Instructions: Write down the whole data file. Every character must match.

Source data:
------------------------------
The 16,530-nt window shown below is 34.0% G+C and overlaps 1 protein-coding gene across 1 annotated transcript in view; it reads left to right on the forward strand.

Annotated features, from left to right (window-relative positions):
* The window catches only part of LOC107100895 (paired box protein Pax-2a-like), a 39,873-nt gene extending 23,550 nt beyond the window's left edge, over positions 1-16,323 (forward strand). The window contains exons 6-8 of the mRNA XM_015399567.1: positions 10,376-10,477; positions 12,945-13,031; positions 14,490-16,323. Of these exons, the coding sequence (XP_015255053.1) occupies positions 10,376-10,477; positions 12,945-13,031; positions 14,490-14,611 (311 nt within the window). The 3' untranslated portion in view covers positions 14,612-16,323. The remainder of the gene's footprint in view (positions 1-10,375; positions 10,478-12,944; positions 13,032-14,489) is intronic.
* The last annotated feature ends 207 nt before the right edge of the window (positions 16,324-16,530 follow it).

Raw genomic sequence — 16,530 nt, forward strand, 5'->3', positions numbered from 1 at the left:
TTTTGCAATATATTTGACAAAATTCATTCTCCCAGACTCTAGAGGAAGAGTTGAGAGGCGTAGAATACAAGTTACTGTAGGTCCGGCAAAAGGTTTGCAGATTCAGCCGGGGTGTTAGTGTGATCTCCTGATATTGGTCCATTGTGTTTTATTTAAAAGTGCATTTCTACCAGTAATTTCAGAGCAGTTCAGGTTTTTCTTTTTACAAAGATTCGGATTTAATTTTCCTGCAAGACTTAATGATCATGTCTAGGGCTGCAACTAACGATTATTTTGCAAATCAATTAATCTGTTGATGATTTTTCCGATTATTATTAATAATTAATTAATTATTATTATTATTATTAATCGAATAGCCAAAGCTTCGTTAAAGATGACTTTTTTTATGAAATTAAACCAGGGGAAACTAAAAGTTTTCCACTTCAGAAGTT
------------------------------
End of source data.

The 16,530-nt window shown below is 34.0% G+C and overlaps 1 protein-coding gene across 1 annotated transcript in view; it reads left to right on the forward strand.

Annotated features, from left to right (window-relative positions):
* The window catches only part of LOC107100895 (paired box protein Pax-2a-like), a 39,873-nt gene extending 23,550 nt beyond the window's left edge, over positions 1-16,323 (forward strand). The window contains exons 6-8 of the mRNA XM_015399567.1: positions 10,376-10,477; positions 12,945-13,031; positions 14,490-16,323. Of these exons, the coding sequence (XP_015255053.1) occupies positions 10,376-10,477; positions 12,945-13,031; positions 14,490-14,611 (311 nt within the window). The 3' untranslated portion in view covers positions 14,612-16,323. The remainder of the gene's footprint in view (positions 1-10,375; positions 10,478-12,944; positions 13,032-14,489) is intronic.
* The last annotated feature ends 207 nt before the right edge of the window (positions 16,324-16,530 follow it).

Raw genomic sequence — 16,530 nt, forward strand, 5'->3', positions numbered from 1 at the left:
TTTTGCAATATATTTGACAAAATTCATTCTCCCAGACTCTAGAGGAAGAGTTGAGAGGCGTAGAATACAAGTTACTGTAGGTCCGGCAAAAGGTTTGCAGATTCAGCCGGGGTGTTAGTGTGATCTCCTGATATTGGTCCATTGTGTTTTATTTAAAAGTGCATTTCTACCAGTAATTTCAGAGCAGTTCAGGTTTTTCTTTTTACAAAGATTCGGATTTAATTTTCCTGCAAGACTTAATGATCATGTCTAGGGCTGCAACTAACGATTATTTTGCAAATCAATTAATCTGTTGATGATTTTTCCGATTATTATTAATAATTAATTAATTATTATTATTATTATTAATCGAATAGCCAAAGCTTCGTTAAAGATGACTTTTTTTATGAAATTAAACCAGGGGAAACTAAAAGTTTTCCACTTCAGAAGTT